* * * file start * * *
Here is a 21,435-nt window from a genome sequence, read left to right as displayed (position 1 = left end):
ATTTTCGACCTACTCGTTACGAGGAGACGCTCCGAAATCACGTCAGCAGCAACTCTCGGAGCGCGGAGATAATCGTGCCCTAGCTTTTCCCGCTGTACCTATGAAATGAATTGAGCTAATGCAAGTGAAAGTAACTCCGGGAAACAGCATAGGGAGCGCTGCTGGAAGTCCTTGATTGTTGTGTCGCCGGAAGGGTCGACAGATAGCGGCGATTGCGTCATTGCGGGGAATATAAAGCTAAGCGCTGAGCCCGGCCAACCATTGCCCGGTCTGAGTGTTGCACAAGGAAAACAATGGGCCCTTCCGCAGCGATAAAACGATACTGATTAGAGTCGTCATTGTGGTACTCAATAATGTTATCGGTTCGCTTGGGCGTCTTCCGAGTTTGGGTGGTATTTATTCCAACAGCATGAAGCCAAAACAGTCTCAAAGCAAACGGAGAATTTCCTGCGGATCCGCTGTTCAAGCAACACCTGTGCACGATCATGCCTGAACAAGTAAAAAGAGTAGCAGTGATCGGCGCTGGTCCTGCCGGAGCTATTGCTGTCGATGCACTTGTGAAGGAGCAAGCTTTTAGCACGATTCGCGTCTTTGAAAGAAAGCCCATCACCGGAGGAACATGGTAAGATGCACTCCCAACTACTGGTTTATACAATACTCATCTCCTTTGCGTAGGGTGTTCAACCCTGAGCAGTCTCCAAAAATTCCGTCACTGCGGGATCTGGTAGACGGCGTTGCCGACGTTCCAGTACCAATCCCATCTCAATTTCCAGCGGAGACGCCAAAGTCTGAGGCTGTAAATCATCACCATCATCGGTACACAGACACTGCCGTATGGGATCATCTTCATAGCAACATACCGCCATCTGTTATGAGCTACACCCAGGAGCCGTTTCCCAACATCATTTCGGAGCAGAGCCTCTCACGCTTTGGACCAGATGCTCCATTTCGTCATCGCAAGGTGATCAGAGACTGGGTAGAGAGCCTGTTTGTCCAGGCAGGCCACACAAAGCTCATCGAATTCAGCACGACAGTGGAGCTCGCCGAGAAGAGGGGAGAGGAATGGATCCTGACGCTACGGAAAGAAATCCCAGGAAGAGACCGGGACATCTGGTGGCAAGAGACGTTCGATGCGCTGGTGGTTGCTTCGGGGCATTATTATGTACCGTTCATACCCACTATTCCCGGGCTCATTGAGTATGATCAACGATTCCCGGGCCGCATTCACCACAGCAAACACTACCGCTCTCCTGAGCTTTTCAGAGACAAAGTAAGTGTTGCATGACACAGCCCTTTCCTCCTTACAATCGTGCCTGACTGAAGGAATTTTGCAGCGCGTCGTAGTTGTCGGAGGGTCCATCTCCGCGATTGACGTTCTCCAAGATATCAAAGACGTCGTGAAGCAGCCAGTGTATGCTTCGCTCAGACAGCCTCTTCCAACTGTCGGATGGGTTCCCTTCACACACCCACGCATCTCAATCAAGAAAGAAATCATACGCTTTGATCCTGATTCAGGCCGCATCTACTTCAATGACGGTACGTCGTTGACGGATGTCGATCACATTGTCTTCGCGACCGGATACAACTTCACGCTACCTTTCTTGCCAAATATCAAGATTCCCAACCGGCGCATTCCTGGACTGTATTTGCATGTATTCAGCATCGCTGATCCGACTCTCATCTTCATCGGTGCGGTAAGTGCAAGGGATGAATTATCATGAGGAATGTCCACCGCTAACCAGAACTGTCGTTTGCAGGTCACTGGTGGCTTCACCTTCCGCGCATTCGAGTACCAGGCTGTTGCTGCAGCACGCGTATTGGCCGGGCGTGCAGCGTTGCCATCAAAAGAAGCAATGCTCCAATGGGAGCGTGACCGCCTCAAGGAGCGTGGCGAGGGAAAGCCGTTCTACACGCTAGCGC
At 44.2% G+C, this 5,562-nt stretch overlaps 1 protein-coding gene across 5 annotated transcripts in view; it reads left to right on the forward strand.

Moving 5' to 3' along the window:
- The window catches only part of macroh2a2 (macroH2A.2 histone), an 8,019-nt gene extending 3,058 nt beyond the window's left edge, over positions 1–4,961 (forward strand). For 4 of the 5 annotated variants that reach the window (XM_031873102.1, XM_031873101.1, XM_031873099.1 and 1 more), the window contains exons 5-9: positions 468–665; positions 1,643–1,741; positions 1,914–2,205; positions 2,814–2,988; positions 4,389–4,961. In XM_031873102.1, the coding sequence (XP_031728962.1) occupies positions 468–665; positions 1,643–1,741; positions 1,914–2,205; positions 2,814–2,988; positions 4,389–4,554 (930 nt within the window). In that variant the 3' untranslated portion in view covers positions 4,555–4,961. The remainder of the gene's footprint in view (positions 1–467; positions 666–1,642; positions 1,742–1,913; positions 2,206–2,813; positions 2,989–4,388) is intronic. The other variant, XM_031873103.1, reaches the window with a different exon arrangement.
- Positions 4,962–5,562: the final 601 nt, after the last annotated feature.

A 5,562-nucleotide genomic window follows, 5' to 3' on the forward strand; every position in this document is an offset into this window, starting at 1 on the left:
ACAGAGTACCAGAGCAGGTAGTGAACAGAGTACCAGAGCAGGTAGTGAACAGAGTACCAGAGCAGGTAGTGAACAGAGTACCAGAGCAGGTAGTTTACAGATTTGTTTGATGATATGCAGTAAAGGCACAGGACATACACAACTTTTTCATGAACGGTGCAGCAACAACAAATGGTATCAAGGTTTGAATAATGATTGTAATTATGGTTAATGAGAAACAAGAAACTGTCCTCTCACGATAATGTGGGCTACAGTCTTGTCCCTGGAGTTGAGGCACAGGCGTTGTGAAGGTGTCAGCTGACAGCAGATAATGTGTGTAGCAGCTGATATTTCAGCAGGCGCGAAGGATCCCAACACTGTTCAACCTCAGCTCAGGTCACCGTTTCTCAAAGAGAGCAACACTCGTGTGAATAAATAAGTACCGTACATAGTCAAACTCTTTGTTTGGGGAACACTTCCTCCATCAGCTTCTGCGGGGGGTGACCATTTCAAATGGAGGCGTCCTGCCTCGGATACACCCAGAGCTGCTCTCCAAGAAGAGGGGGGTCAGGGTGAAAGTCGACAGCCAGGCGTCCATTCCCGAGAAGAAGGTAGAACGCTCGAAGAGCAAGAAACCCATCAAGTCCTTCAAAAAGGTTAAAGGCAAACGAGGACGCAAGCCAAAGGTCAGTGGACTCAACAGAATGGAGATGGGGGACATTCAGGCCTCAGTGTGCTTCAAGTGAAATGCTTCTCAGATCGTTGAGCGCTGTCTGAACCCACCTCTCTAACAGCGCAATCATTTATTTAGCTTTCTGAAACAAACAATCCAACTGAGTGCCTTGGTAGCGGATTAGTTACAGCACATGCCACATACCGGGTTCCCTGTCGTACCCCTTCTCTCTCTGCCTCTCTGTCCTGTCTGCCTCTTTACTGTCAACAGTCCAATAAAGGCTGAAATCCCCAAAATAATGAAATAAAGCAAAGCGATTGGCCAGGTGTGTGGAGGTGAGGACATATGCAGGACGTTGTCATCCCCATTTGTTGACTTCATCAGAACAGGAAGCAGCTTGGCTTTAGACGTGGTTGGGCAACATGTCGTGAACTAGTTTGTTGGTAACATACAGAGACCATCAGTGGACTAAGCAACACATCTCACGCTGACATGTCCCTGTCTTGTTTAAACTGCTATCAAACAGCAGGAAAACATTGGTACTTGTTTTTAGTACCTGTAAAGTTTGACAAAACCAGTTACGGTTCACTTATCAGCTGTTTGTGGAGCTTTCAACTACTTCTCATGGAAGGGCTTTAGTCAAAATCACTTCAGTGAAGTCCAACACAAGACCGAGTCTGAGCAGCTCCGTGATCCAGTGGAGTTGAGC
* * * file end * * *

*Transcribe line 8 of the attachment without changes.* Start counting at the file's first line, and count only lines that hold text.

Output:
ACAGAGTACCAGAGCAGGTAGTGAACAGAGTACCAGAGCAGGTAGTGAACAGAGTACCAGAGCAGGTAGTGAACAGAGTACCAGAGCAGGTAGTTTACAGATTTGTTTGATGATATGCAGTAAAGGCACAGGACATACACAACTTTTTCATGAACGGTGCAGCAACAACAAATGGTATCAAGGTTTGAATAATGATTGTAATTATGGTTAATGAGAAACAAGAAACTGTCCTCTCACGATAATGTGGGCTACAGTCTTGTCCCTGGAGTTGAGGCACAGGCGTTGTGAAGGTGTCAGCTGACAGCAGATAATGTGTGTAGCAGCTGATATTTCAGCAGGCGCGAAGGATCCCAACACTGTTCAACCTCAGCTCAGGTCACCGTTTCTCAAAGAGAGCAACACTCGTGTGAATAAATAAGTACCGTACATAGTCAAACTCTTTGTTTGGGGAACACTTCCTCCATCAGCTTCTGCGGGGGGTGACCATTTCAAATGGAGGCGTCCTGCCTCGGATACACCCAGAGCTGCTCTCCAAGAAGAGGGGGGTCAGGGTGAAAGTCGACAGCCAGGCGTCCATTCCCGAGAAGAAGGTAGAACGCTCGAAGAGCAAGAAACCCATCAAGTCCTTCAAAAAGGTTAAAGGCAAACGAGGACGCAAGCCAAAGGTCAGTGGACTCAACAGAATGGAGATGGGGGACATTCAGGCCTCAGTGTGCTTCAAGTGAAATGCTTCTCAGATCGTTGAGCGCTGTCTGAACCCACCTCTCTAACAGCGCAATCATTTATTTAGCTTTCTGAAACAAACAATCCAACTGAGTGCCTTGGTAGCGGATTAGTTACAGCACATGCCACATACCGGGTTCCCTGTCGTACCCCTTCTCTCTCTGCCTCTCTGTCCTGTCTGCCTCTTTACTGTCAACAGTCCAATAAAGGCTGAAATCCCCAAAATAATGAAATAAAGCAAAGCGATTGGCCAGGTGTGTGGAGGTGAGGACATATGCAGGACGTTGTCATCCCCATTTGTTGACTTCATCAGAACAGGAAGCAGCTTGGCTTTAGACGTGGTTGGGCAACATGTCGTGAACTAGTTTGTTGGTAACATACAGAGACCATCAGTGGACTAAGCAACACATCTCACGCTGACATGTCCCTGTCTTGTTTAAACTGCTATCAAACAGCAGGAAAACATTGGTACTTGTTTTTAGTACCTGTAAAGTTTGACAAAACCAGTTACGGTTCACTTATCAGCTGTTTGTGGAGCTTTCAACTACTTCTCATGGAAGGGCTTTAGTCAAAATCACTTCAGTGAAGTCCAACACAAGACCGAGTCTGAGCAGCTCCGTGATCCAGTGGAGTTGAGC